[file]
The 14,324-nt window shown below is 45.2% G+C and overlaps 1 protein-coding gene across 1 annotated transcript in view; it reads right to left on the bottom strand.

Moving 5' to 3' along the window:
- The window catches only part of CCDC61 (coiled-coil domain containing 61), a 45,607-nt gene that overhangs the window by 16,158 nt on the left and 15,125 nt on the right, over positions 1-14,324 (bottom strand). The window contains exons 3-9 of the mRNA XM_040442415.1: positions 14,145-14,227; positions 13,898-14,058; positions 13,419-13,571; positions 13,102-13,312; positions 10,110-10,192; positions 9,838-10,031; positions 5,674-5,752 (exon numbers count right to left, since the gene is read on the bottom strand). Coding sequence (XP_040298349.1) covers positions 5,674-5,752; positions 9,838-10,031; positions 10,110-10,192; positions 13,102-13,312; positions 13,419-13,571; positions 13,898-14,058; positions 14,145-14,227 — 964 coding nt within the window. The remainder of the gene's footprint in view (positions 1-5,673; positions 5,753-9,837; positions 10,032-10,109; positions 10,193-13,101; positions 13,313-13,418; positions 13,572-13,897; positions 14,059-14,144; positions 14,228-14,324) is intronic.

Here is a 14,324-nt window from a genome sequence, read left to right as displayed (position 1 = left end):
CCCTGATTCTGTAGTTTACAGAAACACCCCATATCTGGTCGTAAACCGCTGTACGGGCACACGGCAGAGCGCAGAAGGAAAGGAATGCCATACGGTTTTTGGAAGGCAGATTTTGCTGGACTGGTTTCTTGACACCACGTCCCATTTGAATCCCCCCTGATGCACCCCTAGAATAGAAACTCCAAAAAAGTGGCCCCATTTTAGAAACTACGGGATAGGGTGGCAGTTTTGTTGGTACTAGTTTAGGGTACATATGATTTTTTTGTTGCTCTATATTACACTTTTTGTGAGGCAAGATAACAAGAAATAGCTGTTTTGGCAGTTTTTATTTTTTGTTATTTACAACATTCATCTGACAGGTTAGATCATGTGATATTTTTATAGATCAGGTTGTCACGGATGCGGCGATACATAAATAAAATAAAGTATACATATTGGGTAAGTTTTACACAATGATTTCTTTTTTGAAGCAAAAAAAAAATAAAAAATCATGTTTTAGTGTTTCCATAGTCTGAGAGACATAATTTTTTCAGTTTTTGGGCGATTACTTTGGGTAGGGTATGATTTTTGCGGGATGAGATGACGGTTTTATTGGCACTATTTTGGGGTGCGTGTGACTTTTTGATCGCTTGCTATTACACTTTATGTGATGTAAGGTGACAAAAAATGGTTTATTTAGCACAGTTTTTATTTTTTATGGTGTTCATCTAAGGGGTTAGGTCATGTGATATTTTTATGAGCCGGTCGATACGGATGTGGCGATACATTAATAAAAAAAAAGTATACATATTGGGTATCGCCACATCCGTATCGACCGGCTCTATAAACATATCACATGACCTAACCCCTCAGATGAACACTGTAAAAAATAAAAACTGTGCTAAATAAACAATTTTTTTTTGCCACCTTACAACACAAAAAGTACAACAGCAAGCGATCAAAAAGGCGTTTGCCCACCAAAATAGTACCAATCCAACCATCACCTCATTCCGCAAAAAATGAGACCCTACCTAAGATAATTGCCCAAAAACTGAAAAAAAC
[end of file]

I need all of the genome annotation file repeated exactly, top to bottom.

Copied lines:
The 14,324-nt window shown below is 45.2% G+C and overlaps 1 protein-coding gene across 1 annotated transcript in view; it reads right to left on the bottom strand.

Moving 5' to 3' along the window:
- The window catches only part of CCDC61 (coiled-coil domain containing 61), a 45,607-nt gene that overhangs the window by 16,158 nt on the left and 15,125 nt on the right, over positions 1-14,324 (bottom strand). The window contains exons 3-9 of the mRNA XM_040442415.1: positions 14,145-14,227; positions 13,898-14,058; positions 13,419-13,571; positions 13,102-13,312; positions 10,110-10,192; positions 9,838-10,031; positions 5,674-5,752 (exon numbers count right to left, since the gene is read on the bottom strand). Coding sequence (XP_040298349.1) covers positions 5,674-5,752; positions 9,838-10,031; positions 10,110-10,192; positions 13,102-13,312; positions 13,419-13,571; positions 13,898-14,058; positions 14,145-14,227 — 964 coding nt within the window. The remainder of the gene's footprint in view (positions 1-5,673; positions 5,753-9,837; positions 10,032-10,109; positions 10,193-13,101; positions 13,313-13,418; positions 13,572-13,897; positions 14,059-14,144; positions 14,228-14,324) is intronic.

Here is a 14,324-nt window from a genome sequence, read left to right as displayed (position 1 = left end):
CCCTGATTCTGTAGTTTACAGAAACACCCCATATCTGGTCGTAAACCGCTGTACGGGCACACGGCAGAGCGCAGAAGGAAAGGAATGCCATACGGTTTTTGGAAGGCAGATTTTGCTGGACTGGTTTCTTGACACCACGTCCCATTTGAATCCCCCCTGATGCACCCCTAGAATAGAAACTCCAAAAAAGTGGCCCCATTTTAGAAACTACGGGATAGGGTGGCAGTTTTGTTGGTACTAGTTTAGGGTACATATGATTTTTTTGTTGCTCTATATTACACTTTTTGTGAGGCAAGATAACAAGAAATAGCTGTTTTGGCAGTTTTTATTTTTTGTTATTTACAACATTCATCTGACAGGTTAGATCATGTGATATTTTTATAGATCAGGTTGTCACGGATGCGGCGATACATAAATAAAATAAAGTATACATATTGGGTAAGTTTTACACAATGATTTCTTTTTTGAAGCAAAAAAAAAATAAAAAATCATGTTTTAGTGTTTCCATAGTCTGAGAGACATAATTTTTTCAGTTTTTGGGCGATTACTTTGGGTAGGGTATGATTTTTGCGGGATGAGATGACGGTTTTATTGGCACTATTTTGGGGTGCGTGTGACTTTTTGATCGCTTGCTATTACACTTTATGTGATGTAAGGTGACAAAAAATGGTTTATTTAGCACAGTTTTTATTTTTTATGGTGTTCATCTAAGGGGTTAGGTCATGTGATATTTTTATGAGCCGGTCGATACGGATGTGGCGATACATTAATAAAAAAAAAGTATACATATTGGGTATCGCCACATCCGTATCGACCGGCTCTATAAACATATCACATGACCTAACCCCTCAGATGAACACTGTAAAAAATAAAAACTGTGCTAAATAAACAATTTTTTTTTGCCACCTTACAACACAAAAAGTACAACAGCAAGCGATCAAAAAGGCGTTTGCCCACCAAAATAGTACCAATCCAACCATCACCTCATTCCGCAAAAAATGAGACCCTACCTAAGATAATTGCCCAAAAACTGAAAAAAAC